Clayton v. State, 2--476A165

CourtCourt of Appeals of Indiana
Citation170 Ind.App. 689,354 N.E.2d 338
Docket NumberNo. 2--476A165,2--476A165
PartiesRobert CLAYTON, Appellant (Defendant below), v. STATE of Indiana, Appellee (Plaintiff below).
Decision Date22 September 1976

Page 338

354 N.E.2d 338
170 Ind.App. 689
Robert CLAYTON, Appellant (Defendant below),
STATE of Indiana, Appellee (Plaintiff below).
No. 2--476A165.
Court of Appeals of Indiana, Second District.
Sept. 22, 1976.
Rehearing Denied Oct. 25, 1976.

Page 339

Kenneth T. Roberts, Wilson, Coleman & Roberts, Indianapolis, for appellant.

Theodore L. Sendak, Atty. Gen., Walter F. Lockhart, Deputy Atty. Gen., Indianapolis, for appellee.


Appellant Robert Clayton (Clayton) appeals his conviction for second degree burglary 1 of an Indianapolis gas station on October 6, 1975.

The elements of second degree burglary are: (1) breaking and (2) entering into a building other than a dwelling house or place of human habitation (3) with the intent to commit a felony therein. Cook v. State (1972) 258 Ind. 667, 284 N.E.2d 81; Carter v. State (2d Dist. 1976), Ind.App., 345 N.E.2d 847; Apple v. State (1st Dist. 1973), Ind.App., 304 N.E.2d 321.

[170 Ind.App. 690] The only issue presented to us on appeal is whether the evidence is sufficient to establish the elements of breaking and of specific intent to commit a felony. In reviewing the sufficiency of the evidence to establish these elements, we may not weigh the evidence or judge the credibility of the witnesses. Furthermore, we must consider only the evidence most favorable to the State, together with reasonable and logical inferences which may be drawn therefrom. Siblisk v. State (1975) Ind., 336 N.E.2d 650; Lisenko v. State (3d Dist. 1976), Ind.App., 345 N.E.2d 869. It was, however, incumbent upon the State at trial to present sufficient evidence to establish all elements of the crime beyond a reasonable doubt. Easton v. State (1967), 248 Ind. 338, 228 N.E.2d 6; Carter v. State, supra. If there is evidence of probative value to support a conviction, that judgment will be sustained. Sharp v. State (1970), 254 Ind. 435, 260 N.E.2d 593.

We find that there is no evidence of probative value to establish Clayton's specific intent to commit a felony in the gas station building and accordingly reverse.

The facts most favorable to the State reveal that Officer Daniel Wade of the Indianapolis Police Department was patrolling the district in which the gas station was located in the early morning of October 6, 1975. A parking lot enterprise was operated in conjunction with the gasoline filling station. Wade noticed that the overhead door of the building was open and that Clayton was inside using the telephone. Having worked that particular district for seven years, Officer Wade knew that the station was not normally open at that hour, so he observed Clayton for about two minutes. He then walked into the building and asked Clayton what he was doing there. Clayton replied that he was trying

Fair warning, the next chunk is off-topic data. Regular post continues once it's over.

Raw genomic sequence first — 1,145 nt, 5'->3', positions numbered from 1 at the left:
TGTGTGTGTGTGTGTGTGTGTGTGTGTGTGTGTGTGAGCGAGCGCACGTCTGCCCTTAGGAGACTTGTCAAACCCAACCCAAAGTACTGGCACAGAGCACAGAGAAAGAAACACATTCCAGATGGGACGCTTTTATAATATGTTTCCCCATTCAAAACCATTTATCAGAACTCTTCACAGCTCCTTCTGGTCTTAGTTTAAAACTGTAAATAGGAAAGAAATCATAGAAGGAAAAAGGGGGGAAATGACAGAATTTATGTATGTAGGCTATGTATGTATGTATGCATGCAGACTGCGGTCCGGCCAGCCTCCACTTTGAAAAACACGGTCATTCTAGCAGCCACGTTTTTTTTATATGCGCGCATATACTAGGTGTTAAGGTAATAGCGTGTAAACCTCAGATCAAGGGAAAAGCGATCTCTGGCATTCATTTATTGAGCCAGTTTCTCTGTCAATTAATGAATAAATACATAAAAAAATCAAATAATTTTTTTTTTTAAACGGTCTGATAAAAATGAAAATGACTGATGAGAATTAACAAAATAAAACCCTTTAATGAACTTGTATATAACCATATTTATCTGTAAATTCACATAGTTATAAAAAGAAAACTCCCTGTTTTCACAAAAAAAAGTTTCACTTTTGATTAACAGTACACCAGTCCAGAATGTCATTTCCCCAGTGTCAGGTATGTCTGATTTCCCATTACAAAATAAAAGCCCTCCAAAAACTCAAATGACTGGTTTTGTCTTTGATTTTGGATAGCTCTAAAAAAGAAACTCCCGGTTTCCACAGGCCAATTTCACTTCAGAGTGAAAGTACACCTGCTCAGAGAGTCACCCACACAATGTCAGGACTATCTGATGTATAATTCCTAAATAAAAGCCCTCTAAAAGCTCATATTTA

Page 340

to contact the owner of the premises. The officer called John Grimme, the owner, and ascertained that Clayton did not have permission to be in the building. Grimme was asked to come to the gas station. In [170 Ind.App. 691] the meantime, Officer Wade kept Clayton at the station. When Grimme arrived, he found that a window on the building had been broken and that the gasoline price sign had been moved from a crate inside the bay of the garage to outside the building, where it was leaning against a gasoline pump. Nothing else was disturbed. Officer Wade then placed Clayton under arrest for second degree burglary. Clayton professed his innocence and resisted arrest. Testimony of Grimme and Herbert Stratton, the parking lot attendant at the gas station, indicated that both had known Clayton prior to the alleged burglary, Stratton for about three years. For about a month prior to the incident, Clayton came to the building every day for lunch and spent several hours there, walking inside the building and answering the telephone for Stratton when he was out on the lot. Stratton also testified that he had been at the lot on Sunday, October 5, the day before the incident, and that the building had been locked and secure with no windows broken.

Mere breaking and entering or unexplained presence in or about the premises is insufficient to establish intent to commit a felony. Faulkner v. State (1973), 260 Ind. 82, 292 N.E.2d 594; Nichols v. State (2d Dist. 1973), Ind.App., 301 N.E.2d 246. While an element of an offense (here, intent to commit a felony) may be proven by circumstantial evidence, evidence which establishes only a suspicion of guilt is insufficient to meet the State's burden of proof beyond a reasonable doubt. Tom v. State (1973), 261 Ind. 295, 302 N.E.2d 494; Nichols v. State, supra.

The evidence in this case establishes at best a mere suspicion of guilt. The State hypothesizes that it is reasonable to infer that Clayton intended to steal gasoline or to sell gasoline for his own profit while the business was closed. There is nothing of record to indicate what Clayton was doing in the building other than his own statement to Officer Wade that he was trying to contact Grimme.

[170 Ind.App. 692] Although the gasoline price sign had been moved, nothing else in the building was disturbed, nor does the record permit any reasonable inference that the removal of the sign was preliminary to, or part of a plan to commit any...

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